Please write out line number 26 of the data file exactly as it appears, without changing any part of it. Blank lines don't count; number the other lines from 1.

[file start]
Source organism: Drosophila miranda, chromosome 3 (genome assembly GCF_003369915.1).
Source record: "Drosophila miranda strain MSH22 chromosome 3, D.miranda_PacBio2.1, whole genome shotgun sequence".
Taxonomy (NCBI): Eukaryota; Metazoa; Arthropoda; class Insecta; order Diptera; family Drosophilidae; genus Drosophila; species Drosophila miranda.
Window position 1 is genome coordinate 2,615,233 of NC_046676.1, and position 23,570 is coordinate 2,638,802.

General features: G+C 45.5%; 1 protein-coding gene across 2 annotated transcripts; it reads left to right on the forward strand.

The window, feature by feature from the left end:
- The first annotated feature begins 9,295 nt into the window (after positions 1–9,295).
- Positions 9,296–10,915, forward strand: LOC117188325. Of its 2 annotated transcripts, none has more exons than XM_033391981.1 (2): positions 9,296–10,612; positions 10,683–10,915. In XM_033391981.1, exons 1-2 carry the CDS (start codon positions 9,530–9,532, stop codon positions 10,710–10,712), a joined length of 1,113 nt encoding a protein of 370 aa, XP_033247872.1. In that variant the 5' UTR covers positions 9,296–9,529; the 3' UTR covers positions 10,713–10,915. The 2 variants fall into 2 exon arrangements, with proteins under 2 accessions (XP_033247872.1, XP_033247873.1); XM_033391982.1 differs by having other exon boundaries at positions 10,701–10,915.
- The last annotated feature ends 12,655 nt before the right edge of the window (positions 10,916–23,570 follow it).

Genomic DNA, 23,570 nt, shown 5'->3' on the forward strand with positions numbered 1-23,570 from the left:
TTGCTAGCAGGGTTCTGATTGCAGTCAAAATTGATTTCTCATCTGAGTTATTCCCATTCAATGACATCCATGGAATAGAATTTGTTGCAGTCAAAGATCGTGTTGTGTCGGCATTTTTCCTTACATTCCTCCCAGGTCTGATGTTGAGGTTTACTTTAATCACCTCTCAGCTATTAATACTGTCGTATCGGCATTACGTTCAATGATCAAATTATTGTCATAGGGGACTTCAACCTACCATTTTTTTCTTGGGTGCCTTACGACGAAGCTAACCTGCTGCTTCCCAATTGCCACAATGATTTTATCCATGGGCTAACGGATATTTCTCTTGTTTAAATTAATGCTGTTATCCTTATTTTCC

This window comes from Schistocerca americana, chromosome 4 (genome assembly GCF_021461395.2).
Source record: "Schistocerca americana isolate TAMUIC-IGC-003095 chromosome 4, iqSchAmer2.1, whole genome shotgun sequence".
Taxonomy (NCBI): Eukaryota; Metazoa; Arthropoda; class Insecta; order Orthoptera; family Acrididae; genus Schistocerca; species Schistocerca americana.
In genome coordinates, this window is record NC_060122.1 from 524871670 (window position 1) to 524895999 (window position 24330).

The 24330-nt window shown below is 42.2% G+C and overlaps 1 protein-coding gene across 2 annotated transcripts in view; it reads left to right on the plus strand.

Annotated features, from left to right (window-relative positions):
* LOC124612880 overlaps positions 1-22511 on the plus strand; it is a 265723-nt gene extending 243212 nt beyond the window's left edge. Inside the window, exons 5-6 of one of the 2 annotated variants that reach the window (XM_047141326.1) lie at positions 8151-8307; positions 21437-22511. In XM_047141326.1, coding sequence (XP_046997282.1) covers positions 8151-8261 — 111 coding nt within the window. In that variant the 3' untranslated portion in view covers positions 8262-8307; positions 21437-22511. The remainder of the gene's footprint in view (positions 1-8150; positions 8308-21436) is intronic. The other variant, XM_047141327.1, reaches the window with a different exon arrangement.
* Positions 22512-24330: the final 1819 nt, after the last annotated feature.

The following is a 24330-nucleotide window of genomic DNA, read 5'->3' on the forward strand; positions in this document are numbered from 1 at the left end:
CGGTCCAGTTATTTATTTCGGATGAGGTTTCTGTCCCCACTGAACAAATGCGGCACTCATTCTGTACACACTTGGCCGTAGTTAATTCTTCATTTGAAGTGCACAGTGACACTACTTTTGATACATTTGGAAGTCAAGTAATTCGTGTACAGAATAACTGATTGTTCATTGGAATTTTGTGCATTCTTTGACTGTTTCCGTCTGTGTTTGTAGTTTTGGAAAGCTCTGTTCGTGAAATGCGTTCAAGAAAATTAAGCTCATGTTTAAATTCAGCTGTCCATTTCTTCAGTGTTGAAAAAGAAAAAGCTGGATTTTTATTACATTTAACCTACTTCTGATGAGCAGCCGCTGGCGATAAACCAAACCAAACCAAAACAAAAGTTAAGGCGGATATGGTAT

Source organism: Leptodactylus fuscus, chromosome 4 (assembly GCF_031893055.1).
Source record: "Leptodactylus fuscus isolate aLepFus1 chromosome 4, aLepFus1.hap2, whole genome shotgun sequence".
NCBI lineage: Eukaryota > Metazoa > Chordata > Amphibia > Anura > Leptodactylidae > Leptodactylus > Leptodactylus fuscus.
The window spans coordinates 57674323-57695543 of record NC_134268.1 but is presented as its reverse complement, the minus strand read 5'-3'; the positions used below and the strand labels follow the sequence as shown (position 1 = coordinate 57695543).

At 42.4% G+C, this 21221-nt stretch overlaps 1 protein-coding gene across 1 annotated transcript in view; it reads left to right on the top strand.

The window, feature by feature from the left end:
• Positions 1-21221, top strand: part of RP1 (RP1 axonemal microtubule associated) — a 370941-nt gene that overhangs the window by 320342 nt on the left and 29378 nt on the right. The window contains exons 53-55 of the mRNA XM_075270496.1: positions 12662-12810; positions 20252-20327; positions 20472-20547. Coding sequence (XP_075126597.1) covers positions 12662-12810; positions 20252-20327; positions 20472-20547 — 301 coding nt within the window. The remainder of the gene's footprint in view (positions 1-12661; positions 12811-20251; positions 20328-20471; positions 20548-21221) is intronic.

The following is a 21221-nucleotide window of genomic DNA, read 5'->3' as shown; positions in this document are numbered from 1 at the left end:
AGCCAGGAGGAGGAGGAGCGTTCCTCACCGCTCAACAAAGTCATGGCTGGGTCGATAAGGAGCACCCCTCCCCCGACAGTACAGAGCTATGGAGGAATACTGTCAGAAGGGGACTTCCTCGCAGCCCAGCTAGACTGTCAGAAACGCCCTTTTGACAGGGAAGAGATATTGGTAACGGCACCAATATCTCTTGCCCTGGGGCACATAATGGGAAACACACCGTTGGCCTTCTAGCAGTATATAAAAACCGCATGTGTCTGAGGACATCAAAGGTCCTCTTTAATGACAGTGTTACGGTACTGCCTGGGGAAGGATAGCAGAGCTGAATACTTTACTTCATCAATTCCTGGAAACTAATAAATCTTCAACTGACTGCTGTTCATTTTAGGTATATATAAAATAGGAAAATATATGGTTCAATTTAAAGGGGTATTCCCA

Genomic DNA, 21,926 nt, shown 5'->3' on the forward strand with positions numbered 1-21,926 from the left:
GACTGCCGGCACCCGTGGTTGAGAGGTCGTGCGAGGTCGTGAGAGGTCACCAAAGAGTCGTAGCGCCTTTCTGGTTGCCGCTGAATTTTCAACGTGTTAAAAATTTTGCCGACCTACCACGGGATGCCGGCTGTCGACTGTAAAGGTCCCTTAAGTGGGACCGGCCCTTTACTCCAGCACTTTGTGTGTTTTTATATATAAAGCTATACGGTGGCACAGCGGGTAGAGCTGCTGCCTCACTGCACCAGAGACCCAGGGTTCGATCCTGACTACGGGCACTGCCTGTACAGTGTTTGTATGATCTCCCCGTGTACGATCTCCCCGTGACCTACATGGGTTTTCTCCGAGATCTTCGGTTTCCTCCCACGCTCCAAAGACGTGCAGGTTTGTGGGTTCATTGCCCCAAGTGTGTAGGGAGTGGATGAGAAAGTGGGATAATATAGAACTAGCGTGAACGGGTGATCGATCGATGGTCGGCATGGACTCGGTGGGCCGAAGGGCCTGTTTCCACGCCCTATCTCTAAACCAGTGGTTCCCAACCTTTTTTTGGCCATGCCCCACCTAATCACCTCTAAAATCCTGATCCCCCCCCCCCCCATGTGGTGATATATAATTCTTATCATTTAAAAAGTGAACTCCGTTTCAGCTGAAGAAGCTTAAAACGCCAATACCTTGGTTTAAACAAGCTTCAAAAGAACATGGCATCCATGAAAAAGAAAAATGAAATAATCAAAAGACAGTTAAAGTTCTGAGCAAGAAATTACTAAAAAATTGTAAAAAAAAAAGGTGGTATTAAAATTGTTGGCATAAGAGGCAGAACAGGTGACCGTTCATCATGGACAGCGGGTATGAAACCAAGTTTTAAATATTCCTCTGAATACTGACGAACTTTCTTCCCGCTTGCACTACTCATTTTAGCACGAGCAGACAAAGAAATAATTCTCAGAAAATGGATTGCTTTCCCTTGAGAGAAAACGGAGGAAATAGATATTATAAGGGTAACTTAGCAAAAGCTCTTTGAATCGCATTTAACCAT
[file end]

At 42.4% G+C, this 21221-nt stretch overlaps 1 protein-coding gene across 1 annotated transcript in view; it reads left to right on the top strand.